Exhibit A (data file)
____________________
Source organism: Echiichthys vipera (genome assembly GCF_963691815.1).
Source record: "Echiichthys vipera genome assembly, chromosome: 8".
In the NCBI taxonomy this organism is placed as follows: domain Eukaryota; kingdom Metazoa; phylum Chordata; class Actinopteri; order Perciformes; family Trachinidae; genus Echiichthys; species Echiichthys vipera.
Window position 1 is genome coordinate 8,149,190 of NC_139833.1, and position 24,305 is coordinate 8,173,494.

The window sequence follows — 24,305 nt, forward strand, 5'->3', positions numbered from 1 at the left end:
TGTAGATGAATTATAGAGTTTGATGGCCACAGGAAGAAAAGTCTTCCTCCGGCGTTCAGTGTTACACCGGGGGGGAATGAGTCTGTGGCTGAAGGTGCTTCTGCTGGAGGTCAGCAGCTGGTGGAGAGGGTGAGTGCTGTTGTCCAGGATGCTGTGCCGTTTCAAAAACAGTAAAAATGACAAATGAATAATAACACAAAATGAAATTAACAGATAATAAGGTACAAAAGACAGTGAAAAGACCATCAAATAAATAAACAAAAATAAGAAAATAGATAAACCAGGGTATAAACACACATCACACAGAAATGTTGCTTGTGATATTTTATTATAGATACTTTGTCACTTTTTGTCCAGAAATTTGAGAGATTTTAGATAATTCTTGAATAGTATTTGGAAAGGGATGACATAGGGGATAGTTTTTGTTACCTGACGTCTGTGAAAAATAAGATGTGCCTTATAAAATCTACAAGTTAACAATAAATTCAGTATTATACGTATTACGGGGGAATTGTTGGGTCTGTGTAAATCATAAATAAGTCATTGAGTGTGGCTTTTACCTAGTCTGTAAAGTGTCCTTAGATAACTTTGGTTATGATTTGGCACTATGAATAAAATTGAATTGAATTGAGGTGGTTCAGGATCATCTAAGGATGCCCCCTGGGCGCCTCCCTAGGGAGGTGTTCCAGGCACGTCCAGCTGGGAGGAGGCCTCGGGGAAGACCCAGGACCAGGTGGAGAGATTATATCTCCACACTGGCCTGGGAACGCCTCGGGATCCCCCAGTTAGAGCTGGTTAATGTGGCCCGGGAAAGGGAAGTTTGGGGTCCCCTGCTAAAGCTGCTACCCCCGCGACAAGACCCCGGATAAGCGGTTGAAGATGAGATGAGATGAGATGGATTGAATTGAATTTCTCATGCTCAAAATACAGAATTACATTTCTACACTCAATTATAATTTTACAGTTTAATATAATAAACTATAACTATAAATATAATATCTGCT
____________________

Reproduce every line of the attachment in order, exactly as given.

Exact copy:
Source organism: Echiichthys vipera (genome assembly GCF_963691815.1).
Source record: "Echiichthys vipera genome assembly, chromosome: 8".
In the NCBI taxonomy this organism is placed as follows: domain Eukaryota; kingdom Metazoa; phylum Chordata; class Actinopteri; order Perciformes; family Trachinidae; genus Echiichthys; species Echiichthys vipera.
Window position 1 is genome coordinate 8,149,190 of NC_139833.1, and position 24,305 is coordinate 8,173,494.

The window sequence follows — 24,305 nt, forward strand, 5'->3', positions numbered from 1 at the left end:
TGTAGATGAATTATAGAGTTTGATGGCCACAGGAAGAAAAGTCTTCCTCCGGCGTTCAGTGTTACACCGGGGGGGAATGAGTCTGTGGCTGAAGGTGCTTCTGCTGGAGGTCAGCAGCTGGTGGAGAGGGTGAGTGCTGTTGTCCAGGATGCTGTGCCGTTTCAAAAACAGTAAAAATGACAAATGAATAATAACACAAAATGAAATTAACAGATAATAAGGTACAAAAGACAGTGAAAAGACCATCAAATAAATAAACAAAAATAAGAAAATAGATAAACCAGGGTATAAACACACATCACACAGAAATGTTGCTTGTGATATTTTATTATAGATACTTTGTCACTTTTTGTCCAGAAATTTGAGAGATTTTAGATAATTCTTGAATAGTATTTGGAAAGGGATGACATAGGGGATAGTTTTTGTTACCTGACGTCTGTGAAAAATAAGATGTGCCTTATAAAATCTACAAGTTAACAATAAATTCAGTATTATACGTATTACGGGGGAATTGTTGGGTCTGTGTAAATCATAAATAAGTCATTGAGTGTGGCTTTTACCTAGTCTGTAAAGTGTCCTTAGATAACTTTGGTTATGATTTGGCACTATGAATAAAATTGAATTGAATTGAGGTGGTTCAGGATCATCTAAGGATGCCCCCTGGGCGCCTCCCTAGGGAGGTGTTCCAGGCACGTCCAGCTGGGAGGAGGCCTCGGGGAAGACCCAGGACCAGGTGGAGAGATTATATCTCCACACTGGCCTGGGAACGCCTCGGGATCCCCCAGTTAGAGCTGGTTAATGTGGCCCGGGAAAGGGAAGTTTGGGGTCCCCTGCTAAAGCTGCTACCCCCGCGACAAGACCCCGGATAAGCGGTTGAAGATGAGATGAGATGAGATGGATTGAATTGAATTTCTCATGCTCAAAATACAGAATTACATTTCTACACTCAATTATAATTTTACAGTTTAATATAATAAACTATAACTATAAATATAATATCTGCT